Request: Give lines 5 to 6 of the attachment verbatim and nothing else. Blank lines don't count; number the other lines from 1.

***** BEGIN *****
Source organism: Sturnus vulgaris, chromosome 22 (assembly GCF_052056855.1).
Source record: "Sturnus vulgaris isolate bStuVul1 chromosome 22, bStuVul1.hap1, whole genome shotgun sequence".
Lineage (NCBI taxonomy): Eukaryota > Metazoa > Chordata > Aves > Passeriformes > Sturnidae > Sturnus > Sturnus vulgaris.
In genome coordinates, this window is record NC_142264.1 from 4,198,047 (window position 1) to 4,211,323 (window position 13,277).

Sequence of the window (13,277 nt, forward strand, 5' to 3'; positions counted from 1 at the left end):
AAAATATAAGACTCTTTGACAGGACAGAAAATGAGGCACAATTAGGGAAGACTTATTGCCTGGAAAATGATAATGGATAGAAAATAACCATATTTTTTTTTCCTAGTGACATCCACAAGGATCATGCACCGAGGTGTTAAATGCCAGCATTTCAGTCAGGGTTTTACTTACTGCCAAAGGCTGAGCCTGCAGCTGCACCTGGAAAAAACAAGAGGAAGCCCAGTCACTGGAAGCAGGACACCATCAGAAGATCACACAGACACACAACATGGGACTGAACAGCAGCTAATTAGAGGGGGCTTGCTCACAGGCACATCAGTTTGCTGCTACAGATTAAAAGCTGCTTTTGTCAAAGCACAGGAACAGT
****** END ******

Sequence of the window (13,277 nt, forward strand, 5' to 3'; positions counted from 1 at the left end):
AAAATATAAGACTCTTTGACAGGACAGAAAATGAGGCACAATTAGGGAAGACTTATTGCCTGGAAAATGATAATGGATAGAAAATAACCATATTTTTTTTTCCTAGTGACATCCACAAGGATCATGCACCGAGGTGTTAAATGCCAGCATTTCAGTCAGGGTTTTACTTACTGCCAAAGGCTGAGCCTGCAGCTGCACCTGGAAAAAACAAGAGGAAGCCCAGTCACTGGAAGCAGGACACCATCAGAAGATCACACAGACACACAACATGGGACTGAACAGCAGCTAATTAGAGGGGGCTTGCTCACAGGCACATCAGTTTGCTGCTACAGATTAAAAGCTGCTTTTGTCAAAGCACAGGAACAGT